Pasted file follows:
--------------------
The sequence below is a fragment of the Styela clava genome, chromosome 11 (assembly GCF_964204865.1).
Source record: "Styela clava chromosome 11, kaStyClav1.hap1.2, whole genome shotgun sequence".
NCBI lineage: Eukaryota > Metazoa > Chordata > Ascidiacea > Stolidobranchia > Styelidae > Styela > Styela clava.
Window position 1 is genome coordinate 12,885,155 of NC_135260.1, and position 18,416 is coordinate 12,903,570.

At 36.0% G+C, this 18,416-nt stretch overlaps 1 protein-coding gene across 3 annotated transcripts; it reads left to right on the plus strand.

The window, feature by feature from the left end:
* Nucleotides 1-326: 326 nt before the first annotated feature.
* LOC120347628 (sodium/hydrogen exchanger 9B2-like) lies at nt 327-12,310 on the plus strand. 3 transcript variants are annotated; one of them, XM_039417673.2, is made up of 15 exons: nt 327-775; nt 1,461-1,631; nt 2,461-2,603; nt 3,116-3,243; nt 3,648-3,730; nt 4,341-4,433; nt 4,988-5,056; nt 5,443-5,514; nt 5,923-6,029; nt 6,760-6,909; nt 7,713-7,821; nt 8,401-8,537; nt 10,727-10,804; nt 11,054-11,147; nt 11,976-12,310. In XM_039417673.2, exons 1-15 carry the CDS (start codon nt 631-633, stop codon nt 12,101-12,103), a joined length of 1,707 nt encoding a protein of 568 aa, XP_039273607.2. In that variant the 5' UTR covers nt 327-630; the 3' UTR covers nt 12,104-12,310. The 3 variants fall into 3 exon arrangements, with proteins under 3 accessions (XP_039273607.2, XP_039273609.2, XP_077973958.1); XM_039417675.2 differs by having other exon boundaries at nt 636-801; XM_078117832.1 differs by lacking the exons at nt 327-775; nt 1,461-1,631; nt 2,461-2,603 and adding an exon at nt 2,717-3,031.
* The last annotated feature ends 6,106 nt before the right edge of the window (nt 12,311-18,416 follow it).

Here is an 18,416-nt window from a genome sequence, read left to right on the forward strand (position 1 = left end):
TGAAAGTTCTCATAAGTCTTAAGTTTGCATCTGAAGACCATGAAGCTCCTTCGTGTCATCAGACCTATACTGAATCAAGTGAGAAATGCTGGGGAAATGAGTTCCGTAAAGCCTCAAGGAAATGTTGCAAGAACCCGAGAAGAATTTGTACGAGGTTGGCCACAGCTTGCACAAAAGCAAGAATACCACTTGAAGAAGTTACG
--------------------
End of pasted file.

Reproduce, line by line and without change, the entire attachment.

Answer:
The sequence below is a fragment of the Styela clava genome, chromosome 11 (assembly GCF_964204865.1).
Source record: "Styela clava chromosome 11, kaStyClav1.hap1.2, whole genome shotgun sequence".
NCBI lineage: Eukaryota > Metazoa > Chordata > Ascidiacea > Stolidobranchia > Styelidae > Styela > Styela clava.
Window position 1 is genome coordinate 12,885,155 of NC_135260.1, and position 18,416 is coordinate 12,903,570.

At 36.0% G+C, this 18,416-nt stretch overlaps 1 protein-coding gene across 3 annotated transcripts; it reads left to right on the plus strand.

The window, feature by feature from the left end:
* Nucleotides 1-326: 326 nt before the first annotated feature.
* LOC120347628 (sodium/hydrogen exchanger 9B2-like) lies at nt 327-12,310 on the plus strand. 3 transcript variants are annotated; one of them, XM_039417673.2, is made up of 15 exons: nt 327-775; nt 1,461-1,631; nt 2,461-2,603; nt 3,116-3,243; nt 3,648-3,730; nt 4,341-4,433; nt 4,988-5,056; nt 5,443-5,514; nt 5,923-6,029; nt 6,760-6,909; nt 7,713-7,821; nt 8,401-8,537; nt 10,727-10,804; nt 11,054-11,147; nt 11,976-12,310. In XM_039417673.2, exons 1-15 carry the CDS (start codon nt 631-633, stop codon nt 12,101-12,103), a joined length of 1,707 nt encoding a protein of 568 aa, XP_039273607.2. In that variant the 5' UTR covers nt 327-630; the 3' UTR covers nt 12,104-12,310. The 3 variants fall into 3 exon arrangements, with proteins under 3 accessions (XP_039273607.2, XP_039273609.2, XP_077973958.1); XM_039417675.2 differs by having other exon boundaries at nt 636-801; XM_078117832.1 differs by lacking the exons at nt 327-775; nt 1,461-1,631; nt 2,461-2,603 and adding an exon at nt 2,717-3,031.
* The last annotated feature ends 6,106 nt before the right edge of the window (nt 12,311-18,416 follow it).

Here is an 18,416-nt window from a genome sequence, read left to right on the forward strand (position 1 = left end):
TGAAAGTTCTCATAAGTCTTAAGTTTGCATCTGAAGACCATGAAGCTCCTTCGTGTCATCAGACCTATACTGAATCAAGTGAGAAATGCTGGGGAAATGAGTTCCGTAAAGCCTCAAGGAAATGTTGCAAGAACCCGAGAAGAATTTGTACGAGGTTGGCCACAGCTTGCACAAAAGCAAGAATACCACTTGAAGAAGTTACG